Hands-on With Sniper: Ghost Warrior 2
- Updated: 12th Jul, 2012
The first Sniper: Ghost Warrior game sold by the bucket load, thus making a sequel inevitable. Before I got to play Sniper: Ghost Warrior 2 at this year’s E3 Expo I decided to get in a bit of practice firing a real-life Dragunov sniper rifle. This experience left me wondering if any game could really replicate that mind-blowing experience.
Things did not start off well. The game’s plot sounds like something from the pen of ex-SAS soldier-turned-authors Andy McNab or Chris Ryan. Sarajevo is an urban battleground with an evil army Major called Vladic killing people all over the place. Some plucky, gung-ho soldier has to collect evidence of Vladic’s nastiness and take him down.
I played a sniper called Sergeant Anderson who unfortunately had the potty-mouthed Commander Maddox as his spotter, for at least the first mission. Amongst all the orders that marched their way out of Maddox’s pie hole were some truly god-awful ones like “we’re in a major shit sandwich.”
Seriously, who writes this stuff?
Like its predecessor, Sniper: Ghost Warrior 2 puts you into the world of an army sniper. This means lots of crawling about in bushes, general sneaking around, tracking targets and killing from afar. The demo was largely concerned with teaching me the ins and outs of stealthy sniping. Maddox not only pointed out all my targets but also told me exactly when to walk, crawl and how to wipe my arse. Ok, maybe not the last point but you get the idea.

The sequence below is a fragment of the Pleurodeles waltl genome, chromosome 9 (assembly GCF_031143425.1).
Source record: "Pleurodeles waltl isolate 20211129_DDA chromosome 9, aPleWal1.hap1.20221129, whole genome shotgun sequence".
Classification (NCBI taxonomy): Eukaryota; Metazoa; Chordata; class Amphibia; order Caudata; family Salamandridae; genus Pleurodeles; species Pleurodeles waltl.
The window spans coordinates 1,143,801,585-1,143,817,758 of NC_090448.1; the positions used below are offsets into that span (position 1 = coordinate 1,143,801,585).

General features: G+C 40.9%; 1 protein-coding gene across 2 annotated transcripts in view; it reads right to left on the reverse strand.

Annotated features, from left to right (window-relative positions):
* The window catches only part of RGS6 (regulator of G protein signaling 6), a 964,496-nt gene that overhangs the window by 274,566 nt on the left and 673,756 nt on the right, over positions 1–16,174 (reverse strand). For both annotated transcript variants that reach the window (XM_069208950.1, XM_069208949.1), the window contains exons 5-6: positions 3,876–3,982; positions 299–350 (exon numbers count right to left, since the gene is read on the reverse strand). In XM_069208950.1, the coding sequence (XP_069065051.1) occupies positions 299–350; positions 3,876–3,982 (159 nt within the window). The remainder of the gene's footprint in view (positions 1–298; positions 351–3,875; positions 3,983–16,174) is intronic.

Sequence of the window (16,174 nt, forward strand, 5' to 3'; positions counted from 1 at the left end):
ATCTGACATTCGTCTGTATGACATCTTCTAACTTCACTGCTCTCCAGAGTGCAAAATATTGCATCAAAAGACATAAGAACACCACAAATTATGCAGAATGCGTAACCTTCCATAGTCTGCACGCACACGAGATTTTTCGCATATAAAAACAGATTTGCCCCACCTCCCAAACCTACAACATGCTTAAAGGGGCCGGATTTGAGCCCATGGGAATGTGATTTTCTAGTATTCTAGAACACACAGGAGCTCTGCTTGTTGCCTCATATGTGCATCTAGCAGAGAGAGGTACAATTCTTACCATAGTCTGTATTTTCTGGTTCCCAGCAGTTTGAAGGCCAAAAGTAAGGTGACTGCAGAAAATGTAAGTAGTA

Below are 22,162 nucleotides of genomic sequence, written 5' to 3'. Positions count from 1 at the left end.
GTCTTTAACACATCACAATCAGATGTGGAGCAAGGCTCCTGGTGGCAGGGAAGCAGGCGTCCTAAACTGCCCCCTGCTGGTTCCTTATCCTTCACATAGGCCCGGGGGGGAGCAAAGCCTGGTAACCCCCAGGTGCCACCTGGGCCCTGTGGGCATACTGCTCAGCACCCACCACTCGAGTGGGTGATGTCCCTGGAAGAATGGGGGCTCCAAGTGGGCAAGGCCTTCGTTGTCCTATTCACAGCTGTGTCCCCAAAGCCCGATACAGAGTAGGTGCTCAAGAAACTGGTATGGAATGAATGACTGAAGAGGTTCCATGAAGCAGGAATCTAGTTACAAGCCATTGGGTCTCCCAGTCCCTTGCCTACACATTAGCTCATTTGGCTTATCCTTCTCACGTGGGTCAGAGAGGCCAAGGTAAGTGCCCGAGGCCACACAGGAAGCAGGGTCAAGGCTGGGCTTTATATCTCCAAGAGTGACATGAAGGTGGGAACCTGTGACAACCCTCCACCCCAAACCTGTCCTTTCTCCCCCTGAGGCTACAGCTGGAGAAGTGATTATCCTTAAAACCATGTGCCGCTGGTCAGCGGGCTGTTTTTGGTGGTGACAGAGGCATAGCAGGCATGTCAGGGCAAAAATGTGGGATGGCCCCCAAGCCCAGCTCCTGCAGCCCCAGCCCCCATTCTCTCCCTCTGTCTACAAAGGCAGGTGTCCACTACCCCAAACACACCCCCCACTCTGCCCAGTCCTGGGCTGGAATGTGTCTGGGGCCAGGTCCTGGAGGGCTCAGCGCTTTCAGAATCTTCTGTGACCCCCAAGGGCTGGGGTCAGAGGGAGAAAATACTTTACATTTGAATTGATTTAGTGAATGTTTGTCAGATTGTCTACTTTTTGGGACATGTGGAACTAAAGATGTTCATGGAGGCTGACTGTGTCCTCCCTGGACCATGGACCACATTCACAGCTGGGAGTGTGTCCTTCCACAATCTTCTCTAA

At one point, we had to sneak past a big group of soldiers by crawling under a handily placed train carriage. Cue tension-filled pause as they marched aimlessly by.
When I looked down the scope of my sniper rifle I discovered this was no ordinary scope. On top of my bog-standard crosshair I had a meandering circle showing me where my bullet was likely to hit along with the current wind speed and distance to target. I could hold my breath for a short period by holding down the left joystick to steady my aim. This really helped my accuracy but, ultimately, it all came down to plonking the wobbly circle on the enemy’s head. Every time I did that and pulled the trigger it was bye, bye head. Splat!
The gameplay isn’t just shooting stuff from a distance. There is a bit of running around and quietly knifing enemies in buildings too. Thankfully, I had a handgun available when everything went a bit Pete Tong during one of my attempted “stealthy” kills. A few very loud shots later, everything had calmed down. People were dead and I crawled away to go shoot someone else in the head.
The game did become more intense and challenging as I attempted to kill 15-20 soldiers and even a dog without anyone noticing. Working in tandem with Maddox, after he identified my target(s), I tracked them for the perfect point to strike. Sometimes this was during their cigarette break away from their colleagues or when they wandered too close to a handily-placed group of exploding barrels.
The full game will feature missions set in the streets of Sarajevo, mountains of Tibet and jungles of Burma. The game is powered by CryENGINE 3 so it looks very pretty. However, the AI could do with being a bit more intelligent – less walking zombies and more threatening and sentient soldiers please.
My experience from firing the Dragunov sniper rifle made me realise how scary and powerful these guns are. It physically shook me every time I fired it and made one hell of a noise. Sniper: Ghost Warrior 2 has many of the ingredients for an intense, fun-filled sniper experience, but it’s missing the scares and tension. I wasn’t fearing for my life enough during the game. It was all too easy. Certainly, much better AI and more recoil on the gun would help.